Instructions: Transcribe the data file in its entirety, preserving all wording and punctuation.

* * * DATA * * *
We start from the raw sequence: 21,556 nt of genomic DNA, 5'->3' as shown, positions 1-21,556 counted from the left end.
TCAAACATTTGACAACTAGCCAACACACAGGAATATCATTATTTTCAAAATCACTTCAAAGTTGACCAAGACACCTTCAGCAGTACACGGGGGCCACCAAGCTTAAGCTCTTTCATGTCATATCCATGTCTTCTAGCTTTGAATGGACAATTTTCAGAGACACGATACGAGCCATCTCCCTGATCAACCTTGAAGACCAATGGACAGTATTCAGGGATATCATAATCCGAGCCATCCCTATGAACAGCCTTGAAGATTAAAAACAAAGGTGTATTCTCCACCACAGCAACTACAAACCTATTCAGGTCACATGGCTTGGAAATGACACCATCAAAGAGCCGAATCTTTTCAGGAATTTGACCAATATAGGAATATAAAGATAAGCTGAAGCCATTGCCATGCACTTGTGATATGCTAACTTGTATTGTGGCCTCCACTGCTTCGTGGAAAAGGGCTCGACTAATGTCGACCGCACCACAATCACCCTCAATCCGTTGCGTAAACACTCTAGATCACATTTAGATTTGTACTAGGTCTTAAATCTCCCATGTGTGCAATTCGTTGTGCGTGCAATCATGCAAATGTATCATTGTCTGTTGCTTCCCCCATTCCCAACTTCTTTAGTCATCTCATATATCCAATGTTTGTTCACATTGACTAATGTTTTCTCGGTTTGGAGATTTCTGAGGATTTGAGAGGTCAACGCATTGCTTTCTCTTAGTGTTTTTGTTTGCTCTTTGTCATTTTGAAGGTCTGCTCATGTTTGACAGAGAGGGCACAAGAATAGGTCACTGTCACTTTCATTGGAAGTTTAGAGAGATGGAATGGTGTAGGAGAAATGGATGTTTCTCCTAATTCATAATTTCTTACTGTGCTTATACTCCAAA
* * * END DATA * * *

We start from the raw sequence: 21,556 nt of genomic DNA, 5'->3' as shown, positions 1-21,556 counted from the left end.
TCAAACATTTGACAACTAGCCAACACACAGGAATATCATTATTTTCAAAATCACTTCAAAGTTGACCAAGACACCTTCAGCAGTACACGGGGGCCACCAAGCTTAAGCTCTTTCATGTCATATCCATGTCTTCTAGCTTTGAATGGACAATTTTCAGAGACACGATACGAGCCATCTCCCTGATCAACCTTGAAGACCAATGGACAGTATTCAGGGATATCATAATCCGAGCCATCCCTATGAACAGCCTTGAAGATTAAAAACAAAGGTGTATTCTCCACCACAGCAACTACAAACCTATTCAGGTCACATGGCTTGGAAATGACACCATCAAAGAGCCGAATCTTTTCAGGAATTTGACCAATATAGGAATATAAAGATAAGCTGAAGCCATTGCCATGCACTTGTGATATGCTAACTTGTATTGTGGCCTCCACTGCTTCGTGGAAAAGGGCTCGACTAATGTCGACCGCACCACAATCACCCTCAATCCGTTGCGTAAACACTCTAGATCACATTTAGATTTGTACTAGGTCTTAAATCTCCCATGTGTGCAATTCGTTGTGCGTGCAATCATGCAAATGTATCATTGTCTGTTGCTTCCCCCATTCCCAACTTCTTTAGTCATCTCATATATCCAATGTTTGTTCACATTGACTAATGTTTTCTCGGTTTGGAGATTTCTGAGGATTTGAGAGGTCAACGCATTGCTTTCTCTTAGTGTTTTTGTTTGCTCTTTGTCATTTTGAAGGTCTGCTCATGTTTGACAGAGAGGGCACAAGAATAGGTCACTGTCACTTTCATTGGAAGTTTAGAGAGATGGAATGGTGTAGGAGAAATGGATGTTTCTCCTAATTCATAATTTCTTACTGTGCTTATACTCCAAA